Skinning

Appears in

A Feast of Fish

A Feast of Fish

By Ian McAndrew

Published 1989

  • About

Again, depending on the recipe, the fillets may need skinning. Lay each fillet on the board, head end away and skin side down, then make an incision at the tail end through the flesh but not the skin. Work the blade from side to side between the flesh and the skin, pushing with the knife and at the same time pulling the skin with the other hand. Once filleted, the skirt that runs around the edge of all flat fish should be removed.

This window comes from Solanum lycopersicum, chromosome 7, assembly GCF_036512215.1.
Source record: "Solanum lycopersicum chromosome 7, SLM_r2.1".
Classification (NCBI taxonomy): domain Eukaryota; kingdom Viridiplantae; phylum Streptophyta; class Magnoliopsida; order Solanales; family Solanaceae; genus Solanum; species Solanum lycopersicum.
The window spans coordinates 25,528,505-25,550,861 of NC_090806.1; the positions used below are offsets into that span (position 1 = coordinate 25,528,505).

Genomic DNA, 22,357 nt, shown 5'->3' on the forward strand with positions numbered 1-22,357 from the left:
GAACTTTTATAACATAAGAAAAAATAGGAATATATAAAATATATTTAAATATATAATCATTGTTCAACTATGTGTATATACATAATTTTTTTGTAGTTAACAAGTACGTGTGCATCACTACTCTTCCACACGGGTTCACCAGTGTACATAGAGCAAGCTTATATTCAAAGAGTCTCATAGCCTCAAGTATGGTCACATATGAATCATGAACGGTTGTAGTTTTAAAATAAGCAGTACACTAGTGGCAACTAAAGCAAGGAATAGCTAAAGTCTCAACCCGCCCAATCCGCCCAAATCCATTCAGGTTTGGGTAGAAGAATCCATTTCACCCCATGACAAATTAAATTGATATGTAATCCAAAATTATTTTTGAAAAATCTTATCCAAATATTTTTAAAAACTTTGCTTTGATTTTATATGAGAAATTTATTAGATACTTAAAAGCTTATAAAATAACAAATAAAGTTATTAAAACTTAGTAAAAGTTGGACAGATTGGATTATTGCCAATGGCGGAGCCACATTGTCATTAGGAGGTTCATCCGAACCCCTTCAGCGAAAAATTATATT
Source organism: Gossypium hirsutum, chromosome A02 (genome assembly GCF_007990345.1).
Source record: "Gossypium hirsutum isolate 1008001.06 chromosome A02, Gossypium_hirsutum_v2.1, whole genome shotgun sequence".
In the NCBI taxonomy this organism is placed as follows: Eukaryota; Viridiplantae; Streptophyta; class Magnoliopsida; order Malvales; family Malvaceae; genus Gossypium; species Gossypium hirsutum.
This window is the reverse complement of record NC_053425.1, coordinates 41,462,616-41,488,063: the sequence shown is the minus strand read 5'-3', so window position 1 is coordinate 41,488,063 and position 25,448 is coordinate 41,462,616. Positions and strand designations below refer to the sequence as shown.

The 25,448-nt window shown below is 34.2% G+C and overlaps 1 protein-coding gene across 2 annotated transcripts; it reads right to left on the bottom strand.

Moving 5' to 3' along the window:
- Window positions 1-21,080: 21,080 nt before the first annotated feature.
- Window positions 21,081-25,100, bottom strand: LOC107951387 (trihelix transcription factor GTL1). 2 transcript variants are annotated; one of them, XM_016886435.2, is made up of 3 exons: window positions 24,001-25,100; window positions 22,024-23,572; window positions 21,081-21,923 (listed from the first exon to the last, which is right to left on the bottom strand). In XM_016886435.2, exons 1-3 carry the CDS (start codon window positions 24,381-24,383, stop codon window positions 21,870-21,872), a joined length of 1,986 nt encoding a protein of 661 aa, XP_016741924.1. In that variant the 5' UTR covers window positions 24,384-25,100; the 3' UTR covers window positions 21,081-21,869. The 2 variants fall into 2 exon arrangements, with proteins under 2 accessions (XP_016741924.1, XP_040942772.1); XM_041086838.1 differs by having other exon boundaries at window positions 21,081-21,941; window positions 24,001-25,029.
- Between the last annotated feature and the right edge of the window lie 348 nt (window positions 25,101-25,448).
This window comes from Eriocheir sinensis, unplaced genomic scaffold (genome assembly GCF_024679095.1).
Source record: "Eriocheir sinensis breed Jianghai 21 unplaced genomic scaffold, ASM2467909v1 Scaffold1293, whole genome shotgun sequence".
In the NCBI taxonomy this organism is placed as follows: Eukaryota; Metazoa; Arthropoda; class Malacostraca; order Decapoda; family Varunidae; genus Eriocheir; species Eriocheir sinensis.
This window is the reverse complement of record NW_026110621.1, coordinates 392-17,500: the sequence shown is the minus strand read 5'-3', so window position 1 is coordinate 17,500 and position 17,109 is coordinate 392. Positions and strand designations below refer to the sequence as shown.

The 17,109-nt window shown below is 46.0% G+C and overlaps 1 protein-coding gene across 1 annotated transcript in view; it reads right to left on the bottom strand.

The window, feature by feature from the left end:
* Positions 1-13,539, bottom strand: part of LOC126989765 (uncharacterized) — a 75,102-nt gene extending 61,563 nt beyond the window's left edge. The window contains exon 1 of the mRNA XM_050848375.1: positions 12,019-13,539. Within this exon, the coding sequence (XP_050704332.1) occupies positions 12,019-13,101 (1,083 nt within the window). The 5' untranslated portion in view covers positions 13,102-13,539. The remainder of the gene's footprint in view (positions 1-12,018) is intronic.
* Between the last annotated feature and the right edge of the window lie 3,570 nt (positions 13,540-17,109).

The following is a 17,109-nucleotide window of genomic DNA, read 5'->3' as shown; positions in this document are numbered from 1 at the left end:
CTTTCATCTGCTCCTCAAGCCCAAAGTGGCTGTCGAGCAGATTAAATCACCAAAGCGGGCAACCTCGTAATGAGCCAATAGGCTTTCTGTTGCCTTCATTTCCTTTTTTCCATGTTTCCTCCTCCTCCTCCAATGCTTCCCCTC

Once scaled, filleted and skinned, the fish is then ready for cooking. All that needs to be done now is to portion it if it is too large. When cutting a fillet into two or more pieces, I always cut across the fillet holding the knife at a slight angle; this tends to give it a more attractive shape. Sometimes I also cut at an angle diagonally across the fillet; this is normally when the fillet is narrow and a longer strip is required.